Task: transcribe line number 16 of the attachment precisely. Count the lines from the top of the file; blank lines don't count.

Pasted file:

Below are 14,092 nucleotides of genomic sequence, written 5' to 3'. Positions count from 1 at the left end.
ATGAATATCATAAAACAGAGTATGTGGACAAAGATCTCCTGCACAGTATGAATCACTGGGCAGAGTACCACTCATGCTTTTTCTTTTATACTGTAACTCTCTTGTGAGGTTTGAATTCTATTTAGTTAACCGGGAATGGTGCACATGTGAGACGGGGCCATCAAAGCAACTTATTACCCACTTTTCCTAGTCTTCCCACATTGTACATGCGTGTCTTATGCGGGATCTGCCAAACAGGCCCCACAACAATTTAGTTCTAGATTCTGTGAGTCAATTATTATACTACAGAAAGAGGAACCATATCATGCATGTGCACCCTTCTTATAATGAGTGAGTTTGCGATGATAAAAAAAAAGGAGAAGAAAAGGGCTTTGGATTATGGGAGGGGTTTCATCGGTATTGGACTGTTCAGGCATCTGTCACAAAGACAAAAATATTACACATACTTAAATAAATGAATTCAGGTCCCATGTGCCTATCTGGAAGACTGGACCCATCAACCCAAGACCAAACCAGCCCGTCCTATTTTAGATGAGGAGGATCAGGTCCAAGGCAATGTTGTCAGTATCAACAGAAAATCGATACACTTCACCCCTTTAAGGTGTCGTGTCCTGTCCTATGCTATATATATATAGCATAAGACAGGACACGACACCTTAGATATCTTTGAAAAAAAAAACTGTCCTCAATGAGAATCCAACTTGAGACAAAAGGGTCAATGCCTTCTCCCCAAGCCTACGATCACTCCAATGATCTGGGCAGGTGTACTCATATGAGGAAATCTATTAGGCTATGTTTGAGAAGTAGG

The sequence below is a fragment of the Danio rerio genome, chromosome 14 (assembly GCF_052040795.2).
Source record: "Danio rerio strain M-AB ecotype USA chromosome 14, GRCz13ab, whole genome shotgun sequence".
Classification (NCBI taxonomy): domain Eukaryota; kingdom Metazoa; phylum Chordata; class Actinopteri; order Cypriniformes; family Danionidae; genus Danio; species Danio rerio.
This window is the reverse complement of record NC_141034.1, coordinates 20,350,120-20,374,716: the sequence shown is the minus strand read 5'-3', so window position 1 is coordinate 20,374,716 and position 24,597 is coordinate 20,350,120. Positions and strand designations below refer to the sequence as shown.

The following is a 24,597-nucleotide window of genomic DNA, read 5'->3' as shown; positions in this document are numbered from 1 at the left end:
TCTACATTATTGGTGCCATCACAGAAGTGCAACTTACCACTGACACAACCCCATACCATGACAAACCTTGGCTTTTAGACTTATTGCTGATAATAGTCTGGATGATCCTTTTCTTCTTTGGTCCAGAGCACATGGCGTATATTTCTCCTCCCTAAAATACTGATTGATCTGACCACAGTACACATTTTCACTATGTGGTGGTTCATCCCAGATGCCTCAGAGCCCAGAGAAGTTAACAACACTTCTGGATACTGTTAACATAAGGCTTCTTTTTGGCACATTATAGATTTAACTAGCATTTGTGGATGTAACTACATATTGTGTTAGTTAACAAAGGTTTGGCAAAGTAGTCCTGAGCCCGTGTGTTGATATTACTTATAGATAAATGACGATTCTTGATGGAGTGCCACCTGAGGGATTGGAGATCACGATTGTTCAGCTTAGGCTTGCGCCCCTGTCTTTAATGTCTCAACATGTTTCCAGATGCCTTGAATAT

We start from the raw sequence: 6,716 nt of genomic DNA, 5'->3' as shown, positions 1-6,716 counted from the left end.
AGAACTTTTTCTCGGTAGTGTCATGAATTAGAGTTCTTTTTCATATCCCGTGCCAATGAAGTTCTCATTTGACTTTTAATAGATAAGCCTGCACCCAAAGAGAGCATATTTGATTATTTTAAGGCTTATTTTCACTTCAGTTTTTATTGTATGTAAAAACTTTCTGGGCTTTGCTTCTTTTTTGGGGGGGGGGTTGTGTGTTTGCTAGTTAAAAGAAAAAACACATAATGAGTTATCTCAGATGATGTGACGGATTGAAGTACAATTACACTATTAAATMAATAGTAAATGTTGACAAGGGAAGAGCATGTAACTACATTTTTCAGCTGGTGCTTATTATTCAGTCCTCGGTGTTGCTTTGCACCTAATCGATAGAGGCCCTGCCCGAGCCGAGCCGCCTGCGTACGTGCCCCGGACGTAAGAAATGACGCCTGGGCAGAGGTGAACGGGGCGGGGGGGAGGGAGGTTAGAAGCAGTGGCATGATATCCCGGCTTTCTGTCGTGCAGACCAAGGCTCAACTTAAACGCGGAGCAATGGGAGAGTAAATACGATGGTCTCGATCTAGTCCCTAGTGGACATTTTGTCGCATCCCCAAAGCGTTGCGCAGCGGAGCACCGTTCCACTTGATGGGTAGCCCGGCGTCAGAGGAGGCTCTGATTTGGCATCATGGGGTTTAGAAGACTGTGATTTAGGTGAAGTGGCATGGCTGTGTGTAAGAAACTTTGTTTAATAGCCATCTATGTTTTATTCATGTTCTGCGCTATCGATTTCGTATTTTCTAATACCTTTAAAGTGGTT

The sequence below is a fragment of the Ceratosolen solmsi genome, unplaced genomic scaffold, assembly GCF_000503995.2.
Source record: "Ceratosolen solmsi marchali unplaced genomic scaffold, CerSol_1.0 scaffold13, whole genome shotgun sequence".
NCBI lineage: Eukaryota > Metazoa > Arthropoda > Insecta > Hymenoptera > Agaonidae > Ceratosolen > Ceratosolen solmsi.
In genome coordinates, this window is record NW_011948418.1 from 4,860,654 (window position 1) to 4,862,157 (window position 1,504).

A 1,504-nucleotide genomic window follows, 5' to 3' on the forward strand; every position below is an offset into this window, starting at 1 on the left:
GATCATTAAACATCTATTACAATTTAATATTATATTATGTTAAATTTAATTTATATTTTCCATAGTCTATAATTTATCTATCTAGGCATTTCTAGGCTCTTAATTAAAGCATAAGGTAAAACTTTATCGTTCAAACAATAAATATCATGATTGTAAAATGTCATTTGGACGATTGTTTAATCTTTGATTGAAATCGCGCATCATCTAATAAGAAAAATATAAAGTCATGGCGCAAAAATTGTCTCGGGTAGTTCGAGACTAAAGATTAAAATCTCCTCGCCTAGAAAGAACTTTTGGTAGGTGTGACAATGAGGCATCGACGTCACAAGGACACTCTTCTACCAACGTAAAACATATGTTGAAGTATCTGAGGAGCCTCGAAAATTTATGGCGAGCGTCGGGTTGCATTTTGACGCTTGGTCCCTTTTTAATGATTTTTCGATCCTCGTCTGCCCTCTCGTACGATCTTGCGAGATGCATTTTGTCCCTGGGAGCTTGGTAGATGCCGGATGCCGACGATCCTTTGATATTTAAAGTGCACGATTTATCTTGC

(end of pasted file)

GATCATTAAACATCTATTACAATTTAATATTATATTATGTTAAATTTAATTTATATTTTCCATAGTCTATAATTTATCTATCTAGGCATTTCTAGGCTCTTAATTAAAGCATAAGGTAAAACTTTATCGTTCAAACAATAAATATCATGATTGTAAAATGTCATTTGGACGATTGTTTAATCTTTGATTGAAATCGCGCATCATCTAATAAGAAAAATATAAAGTCATGGCGCAAAAATTGTCTCGGGTAGTTCGAGACTAAAGATTAAAATCTCCTCGCCTAGAAAGAACTTTTGGTAGGTGTGACAATGAGGCATCGACGTCACAAGGACACTCTTCTACCAACGTAAAACATATGTTGAAGTATCTGAGGAGCCTCGAAAATTTATGGCGAGCGTCGGGTTGCATTTTGACGCTTGGTCCCTTTTTAATGATTTTTCGATCCTCGTCTGCCCTCTCGTACGATCTTGCGAGATGCATTTTGTCCCTGGGAGCTTGGTAGATGCCGGATGCCGACGATCCTTTGATATTTAAAGTGCACGATTTATCTTGC